Enough with the political commentary on Frank Luntz. Let's talk substance. In his memo, Luntz boils down his advice to using what he calls "words that work":

If you can’t get the treatment you need, when you need it, there is a crisis.  

If you are denied the ability to choose the doctor or hospital that’s best for you, then it is a crisis.

If you can’t afford the coverage you need for you and your family, then you have a crisis.

We need to stop looking at it from a global perspective and restore the humanity to healthcare.  We need to focus more on people and less on the system.   

Hey, that's good advice. I happen to agree with those sentiments. But are they arguments against the sort of health reforms Obama and his (mostly) Democratic allies want? Or for?

Let's look more closely at two of those statements.

If you can’t get the treatment you need, when you need it, there is a crisis.  

If you can’t afford the coverage you need for you and your family, then you have a crisis.

As you know, around 47 million Americans have no health insurance. Many more have insurance but find it doesn't provide the coverage they need. As a result, many Americans can't get coverage when they need it because they can't afford it. How many exactly? Around a third of all Americans, according to this survey from the Kaiser Family Foundation:


Now, Luntz and the Republicans channeling his advice would have you believe that reform will only make this problem worse. The proof, they'll say, is in the access problems you find in other countries. But access to medical care in those countries isn't more difficult! If anything, it's easier.

Start with the obvious: In countries with universal coverage, cost rarely creates the barriers to care that it does here. You can see this in recent survey questions by the Commonwealth Fund (which, full disclosure, has financed some of my own research abroad):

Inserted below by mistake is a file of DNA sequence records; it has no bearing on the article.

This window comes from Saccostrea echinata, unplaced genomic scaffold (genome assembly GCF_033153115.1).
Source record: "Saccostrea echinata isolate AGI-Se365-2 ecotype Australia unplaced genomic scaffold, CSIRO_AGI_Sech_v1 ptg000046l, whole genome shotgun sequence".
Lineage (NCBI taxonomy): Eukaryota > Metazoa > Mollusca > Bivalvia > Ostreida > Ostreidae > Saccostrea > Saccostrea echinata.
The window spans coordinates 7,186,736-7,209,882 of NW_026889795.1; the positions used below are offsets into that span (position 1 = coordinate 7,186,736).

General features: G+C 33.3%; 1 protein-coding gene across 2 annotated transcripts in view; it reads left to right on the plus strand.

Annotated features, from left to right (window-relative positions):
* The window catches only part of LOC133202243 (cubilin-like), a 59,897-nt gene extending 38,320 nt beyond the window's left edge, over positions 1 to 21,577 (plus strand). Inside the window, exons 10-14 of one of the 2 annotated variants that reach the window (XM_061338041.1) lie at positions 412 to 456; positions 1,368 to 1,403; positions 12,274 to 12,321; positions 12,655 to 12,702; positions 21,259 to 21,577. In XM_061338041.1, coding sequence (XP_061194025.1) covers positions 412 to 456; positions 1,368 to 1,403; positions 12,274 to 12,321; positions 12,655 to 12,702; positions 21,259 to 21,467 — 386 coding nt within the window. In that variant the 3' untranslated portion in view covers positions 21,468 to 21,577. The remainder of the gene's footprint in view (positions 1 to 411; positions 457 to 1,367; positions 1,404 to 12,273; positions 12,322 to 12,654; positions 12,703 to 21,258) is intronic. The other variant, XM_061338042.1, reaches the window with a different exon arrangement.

Luntz and the Republcians would have you believe that universal coverage systems reduce cost barriers only by rationing care; in other words, they make it affordable but making it less available. But that's not true, either.

In a 2008 Commonwealth Fund survey of adults with chronic illness, just 26 percent of U.S. respondents said they could get a same-day appointment--tied for lowest among the countries surveyed. (Canada was the other.) Twenty-three percent said they had to wait at least six days, or never got an appointment at all--which was better than in Canada and Germany but worse than in Australia, France, the Netherlands, New Zealand, and the United Kingdom.  


Having spent some time in some of these countries recently, I can tell you this isn't a statistical anomaly. The Dutch, for example, have set up a nationwide after-hours coverage system. If you get sick in the middle of the night, you just pick up the phone and dial your local urgent care center. If you can't take care of your problem over the phone, you can go to the care center or, if you're unable, the doctor will come to you. In other words, you'll get a house call. (If it's a more seroius emergency, obviously, you can go still to the real ER--or have an ambulance take you there.)

The same survey does suggest that specialty care is more immediately available in the U.S..


On the other hand, this is a slight shift from previous surveys, when Germans actually got more immediate specialist care than the U.S.--which suggests, at the very least, that immediate specialist care is hardly incompatible with a reformed system that makes coverage universal. 

More important, it's far from clear that this is a good thing overall--or that, even if if were, it would more than outweigh the difficult access Americans have getting primary and urgent care. But more on that later. 

--Jonathan Cohn